While the terms “drain snake” and “drain auger” are sometimes used interchangeably, it’s important to understand the distinction. A drain auger refers to the heavy-duty, truck-mounted machine used by professional plumbers. These high-powered auger devices have extremely thick cables, up to 100 feet long, that are mechanically rotated to cut through severe main sewer line clogs.

A drain snake, on the other hand, is a much smaller, manually-operated tool used by homeowners and plumbers for clearing clogs in sinks, showers, tubs, and smaller branch drain lines. The specific component at the end of a drain snake cable is called the auger head, which gives the snake its drilling capability.

There are several different types of drain snakes designed for various plumbing needs:

Toilet Closet Augers:

These snakes have short, 2-4 foot cables optimized just for use through a toilet bowl to dislodge clogs in the unique toilet drain trap and angle. The auger heads are purpose-built for navigating toilet plumbing.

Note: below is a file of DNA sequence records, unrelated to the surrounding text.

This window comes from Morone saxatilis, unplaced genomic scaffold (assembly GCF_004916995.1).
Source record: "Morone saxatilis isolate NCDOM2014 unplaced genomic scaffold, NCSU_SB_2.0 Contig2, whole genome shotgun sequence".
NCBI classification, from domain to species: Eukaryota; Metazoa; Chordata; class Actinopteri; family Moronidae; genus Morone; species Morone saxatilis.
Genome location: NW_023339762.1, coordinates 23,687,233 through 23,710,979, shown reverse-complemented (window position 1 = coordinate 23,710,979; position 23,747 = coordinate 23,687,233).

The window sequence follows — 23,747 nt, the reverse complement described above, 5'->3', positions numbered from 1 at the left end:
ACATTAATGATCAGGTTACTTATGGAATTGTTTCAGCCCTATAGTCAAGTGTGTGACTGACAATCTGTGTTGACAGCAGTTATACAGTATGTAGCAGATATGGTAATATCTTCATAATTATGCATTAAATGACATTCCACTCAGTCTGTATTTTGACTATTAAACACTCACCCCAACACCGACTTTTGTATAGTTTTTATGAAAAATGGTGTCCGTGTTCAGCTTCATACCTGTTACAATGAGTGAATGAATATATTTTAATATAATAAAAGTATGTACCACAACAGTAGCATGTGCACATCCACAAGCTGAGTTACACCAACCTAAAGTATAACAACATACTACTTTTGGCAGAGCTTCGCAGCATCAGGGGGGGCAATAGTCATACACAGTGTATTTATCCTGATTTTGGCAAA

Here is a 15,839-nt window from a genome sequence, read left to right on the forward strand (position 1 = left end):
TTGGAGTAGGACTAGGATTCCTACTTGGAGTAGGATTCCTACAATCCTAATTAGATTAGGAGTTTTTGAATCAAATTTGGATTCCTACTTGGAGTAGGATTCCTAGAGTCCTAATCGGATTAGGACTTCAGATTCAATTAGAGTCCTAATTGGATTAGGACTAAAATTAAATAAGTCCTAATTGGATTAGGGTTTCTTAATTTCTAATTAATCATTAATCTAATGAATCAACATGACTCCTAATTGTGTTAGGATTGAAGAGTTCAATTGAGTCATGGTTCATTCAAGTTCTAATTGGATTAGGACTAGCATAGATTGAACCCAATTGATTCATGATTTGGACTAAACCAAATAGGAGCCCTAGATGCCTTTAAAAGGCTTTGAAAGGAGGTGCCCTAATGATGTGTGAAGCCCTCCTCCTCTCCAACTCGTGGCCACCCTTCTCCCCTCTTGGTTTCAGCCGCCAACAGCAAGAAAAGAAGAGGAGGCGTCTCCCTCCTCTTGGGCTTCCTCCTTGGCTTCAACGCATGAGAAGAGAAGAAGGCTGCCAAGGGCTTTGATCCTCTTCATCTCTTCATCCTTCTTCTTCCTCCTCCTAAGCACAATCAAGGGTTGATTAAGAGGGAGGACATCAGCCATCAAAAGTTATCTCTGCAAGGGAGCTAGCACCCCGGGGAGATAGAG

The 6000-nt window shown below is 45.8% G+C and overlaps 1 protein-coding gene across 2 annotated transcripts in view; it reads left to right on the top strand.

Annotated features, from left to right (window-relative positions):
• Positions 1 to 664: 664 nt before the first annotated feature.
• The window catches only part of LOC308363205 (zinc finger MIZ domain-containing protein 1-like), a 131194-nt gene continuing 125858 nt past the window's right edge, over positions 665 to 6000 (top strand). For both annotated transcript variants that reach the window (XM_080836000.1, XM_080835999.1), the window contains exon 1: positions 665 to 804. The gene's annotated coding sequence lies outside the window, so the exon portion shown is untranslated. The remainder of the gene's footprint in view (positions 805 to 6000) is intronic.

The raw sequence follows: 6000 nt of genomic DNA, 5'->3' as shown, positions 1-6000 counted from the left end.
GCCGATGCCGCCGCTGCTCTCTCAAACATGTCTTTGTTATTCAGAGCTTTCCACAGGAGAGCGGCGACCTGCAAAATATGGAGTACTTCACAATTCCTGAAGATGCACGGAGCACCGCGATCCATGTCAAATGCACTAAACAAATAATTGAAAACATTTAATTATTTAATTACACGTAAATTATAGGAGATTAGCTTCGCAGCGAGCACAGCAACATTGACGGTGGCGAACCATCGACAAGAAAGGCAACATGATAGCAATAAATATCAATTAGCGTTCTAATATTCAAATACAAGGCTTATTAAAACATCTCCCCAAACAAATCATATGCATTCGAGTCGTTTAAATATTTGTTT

Flat Tape Augers:

Featuring a flat, wide metal tape rather than a coiled cable, these snakes are used for smaller diameter sink drain lines. The flat tape can more easily grab hair and objects while being less likely to get stuck in tight bends.

Power Augers:

While most are hand-cranked, power augers utilize an electric drill or motor to rapidly spin and feed the cable into pipes. This rotational force increase helps bore through tougher clogs.

Rocket Nozzle Augers:

These snakes use high-pressure water jets firing from the auger head’s end to help blast through and dislodge stubborn, solidified drain blockages that cables alone can’t penetrate.

In addition to these specialty types, there are also general-purpose drain snakes that come in a variety of cable lengths, from 25-100 feet, to reach obstructions at different depths throughout drain systems.